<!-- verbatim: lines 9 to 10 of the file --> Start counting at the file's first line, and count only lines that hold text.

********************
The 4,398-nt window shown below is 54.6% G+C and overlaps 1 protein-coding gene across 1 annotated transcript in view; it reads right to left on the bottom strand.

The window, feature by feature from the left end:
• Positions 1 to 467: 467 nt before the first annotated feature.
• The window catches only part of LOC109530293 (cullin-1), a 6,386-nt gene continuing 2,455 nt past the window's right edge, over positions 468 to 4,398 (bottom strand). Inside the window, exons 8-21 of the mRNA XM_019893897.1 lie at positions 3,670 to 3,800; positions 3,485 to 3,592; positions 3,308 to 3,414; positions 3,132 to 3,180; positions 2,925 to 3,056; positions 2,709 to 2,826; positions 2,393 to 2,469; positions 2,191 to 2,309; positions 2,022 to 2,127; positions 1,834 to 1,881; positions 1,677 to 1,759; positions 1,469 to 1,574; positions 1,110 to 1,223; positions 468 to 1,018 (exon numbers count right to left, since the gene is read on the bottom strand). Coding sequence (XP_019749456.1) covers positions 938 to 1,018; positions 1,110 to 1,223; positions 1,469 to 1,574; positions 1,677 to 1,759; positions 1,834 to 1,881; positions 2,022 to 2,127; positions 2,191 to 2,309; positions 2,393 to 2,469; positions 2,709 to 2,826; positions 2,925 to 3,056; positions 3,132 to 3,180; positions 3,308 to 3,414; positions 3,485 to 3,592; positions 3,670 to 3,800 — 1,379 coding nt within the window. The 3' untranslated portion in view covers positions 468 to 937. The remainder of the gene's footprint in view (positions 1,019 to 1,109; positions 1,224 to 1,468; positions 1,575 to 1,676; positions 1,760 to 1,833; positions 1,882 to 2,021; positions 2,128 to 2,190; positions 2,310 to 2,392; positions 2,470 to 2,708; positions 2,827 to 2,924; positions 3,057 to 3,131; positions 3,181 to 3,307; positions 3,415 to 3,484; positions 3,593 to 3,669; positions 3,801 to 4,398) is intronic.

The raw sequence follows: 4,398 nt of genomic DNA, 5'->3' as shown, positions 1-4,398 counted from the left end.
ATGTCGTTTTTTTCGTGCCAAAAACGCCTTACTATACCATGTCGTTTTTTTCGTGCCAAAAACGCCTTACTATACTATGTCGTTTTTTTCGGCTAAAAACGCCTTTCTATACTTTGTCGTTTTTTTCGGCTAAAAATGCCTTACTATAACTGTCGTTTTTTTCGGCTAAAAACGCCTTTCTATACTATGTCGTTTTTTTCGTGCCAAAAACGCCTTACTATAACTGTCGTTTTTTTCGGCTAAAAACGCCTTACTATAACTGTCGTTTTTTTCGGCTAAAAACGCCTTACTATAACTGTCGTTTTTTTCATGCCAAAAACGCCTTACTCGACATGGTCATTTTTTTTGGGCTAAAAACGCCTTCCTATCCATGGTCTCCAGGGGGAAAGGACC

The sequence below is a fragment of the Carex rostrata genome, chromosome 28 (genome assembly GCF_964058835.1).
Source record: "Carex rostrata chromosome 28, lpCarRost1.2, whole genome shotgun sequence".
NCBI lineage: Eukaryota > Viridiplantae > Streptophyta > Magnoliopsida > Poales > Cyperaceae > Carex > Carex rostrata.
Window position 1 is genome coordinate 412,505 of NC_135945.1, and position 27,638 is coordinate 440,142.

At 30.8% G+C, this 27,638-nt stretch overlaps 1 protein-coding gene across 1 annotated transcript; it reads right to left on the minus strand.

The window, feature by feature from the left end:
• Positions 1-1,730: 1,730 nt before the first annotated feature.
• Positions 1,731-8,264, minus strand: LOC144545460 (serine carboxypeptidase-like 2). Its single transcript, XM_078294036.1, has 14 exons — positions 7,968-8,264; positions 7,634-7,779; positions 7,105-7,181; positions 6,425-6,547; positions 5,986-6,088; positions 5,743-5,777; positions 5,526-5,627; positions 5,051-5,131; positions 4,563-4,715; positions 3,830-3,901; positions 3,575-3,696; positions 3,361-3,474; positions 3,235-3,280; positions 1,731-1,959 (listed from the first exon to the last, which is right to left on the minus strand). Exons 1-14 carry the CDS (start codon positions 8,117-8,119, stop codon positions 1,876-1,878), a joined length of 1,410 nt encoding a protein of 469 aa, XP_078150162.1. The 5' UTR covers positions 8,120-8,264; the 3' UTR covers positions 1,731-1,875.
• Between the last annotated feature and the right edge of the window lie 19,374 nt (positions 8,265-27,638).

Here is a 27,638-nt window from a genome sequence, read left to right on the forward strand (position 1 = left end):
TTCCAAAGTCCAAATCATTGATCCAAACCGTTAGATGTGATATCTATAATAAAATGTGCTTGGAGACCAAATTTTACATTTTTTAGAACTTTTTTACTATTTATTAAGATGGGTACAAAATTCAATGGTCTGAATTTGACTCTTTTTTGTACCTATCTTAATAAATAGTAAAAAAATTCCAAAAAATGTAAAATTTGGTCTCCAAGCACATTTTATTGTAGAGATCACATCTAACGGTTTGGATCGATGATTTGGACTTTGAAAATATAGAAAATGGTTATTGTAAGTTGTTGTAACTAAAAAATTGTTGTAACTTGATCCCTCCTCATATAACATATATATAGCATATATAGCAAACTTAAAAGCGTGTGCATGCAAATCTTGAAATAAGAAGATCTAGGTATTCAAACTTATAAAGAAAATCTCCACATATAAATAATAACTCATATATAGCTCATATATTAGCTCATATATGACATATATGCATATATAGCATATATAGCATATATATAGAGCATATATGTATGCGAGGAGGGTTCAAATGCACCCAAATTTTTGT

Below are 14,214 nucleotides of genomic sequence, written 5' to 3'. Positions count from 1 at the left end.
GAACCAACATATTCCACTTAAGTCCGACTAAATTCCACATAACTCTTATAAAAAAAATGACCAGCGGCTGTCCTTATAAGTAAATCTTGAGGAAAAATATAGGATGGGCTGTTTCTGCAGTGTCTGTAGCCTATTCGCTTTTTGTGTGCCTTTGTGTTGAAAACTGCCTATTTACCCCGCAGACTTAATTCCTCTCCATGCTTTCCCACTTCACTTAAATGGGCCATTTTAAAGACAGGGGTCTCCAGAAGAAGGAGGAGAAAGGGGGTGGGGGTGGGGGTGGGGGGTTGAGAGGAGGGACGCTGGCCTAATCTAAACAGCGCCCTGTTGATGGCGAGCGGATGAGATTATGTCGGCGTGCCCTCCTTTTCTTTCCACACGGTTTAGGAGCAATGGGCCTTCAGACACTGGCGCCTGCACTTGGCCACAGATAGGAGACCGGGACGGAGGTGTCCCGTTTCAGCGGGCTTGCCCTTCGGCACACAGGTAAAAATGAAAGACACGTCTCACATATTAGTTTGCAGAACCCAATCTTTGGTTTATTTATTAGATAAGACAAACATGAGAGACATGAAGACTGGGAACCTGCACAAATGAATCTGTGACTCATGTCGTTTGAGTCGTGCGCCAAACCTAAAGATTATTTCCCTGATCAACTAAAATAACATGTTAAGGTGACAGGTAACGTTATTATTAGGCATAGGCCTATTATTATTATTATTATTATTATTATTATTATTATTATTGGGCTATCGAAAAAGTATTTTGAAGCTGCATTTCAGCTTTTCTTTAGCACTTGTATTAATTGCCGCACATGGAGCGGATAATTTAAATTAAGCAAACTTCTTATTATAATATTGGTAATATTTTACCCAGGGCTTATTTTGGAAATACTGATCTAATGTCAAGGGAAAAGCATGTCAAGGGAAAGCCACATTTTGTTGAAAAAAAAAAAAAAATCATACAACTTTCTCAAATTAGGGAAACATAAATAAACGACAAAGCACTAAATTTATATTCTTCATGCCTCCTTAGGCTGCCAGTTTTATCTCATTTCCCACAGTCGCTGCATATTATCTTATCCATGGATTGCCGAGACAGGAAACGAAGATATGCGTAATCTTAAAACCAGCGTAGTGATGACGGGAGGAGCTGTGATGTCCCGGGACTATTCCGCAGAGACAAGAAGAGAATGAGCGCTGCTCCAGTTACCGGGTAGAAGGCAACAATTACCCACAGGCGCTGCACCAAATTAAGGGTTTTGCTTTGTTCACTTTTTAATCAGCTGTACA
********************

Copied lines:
NCBI lineage: Eukaryota > Viridiplantae > Streptophyta > Magnoliopsida > Poales > Cyperaceae > Carex > Carex rostrata.
Window position 1 is genome coordinate 412,505 of NC_135945.1, and position 27,638 is coordinate 440,142.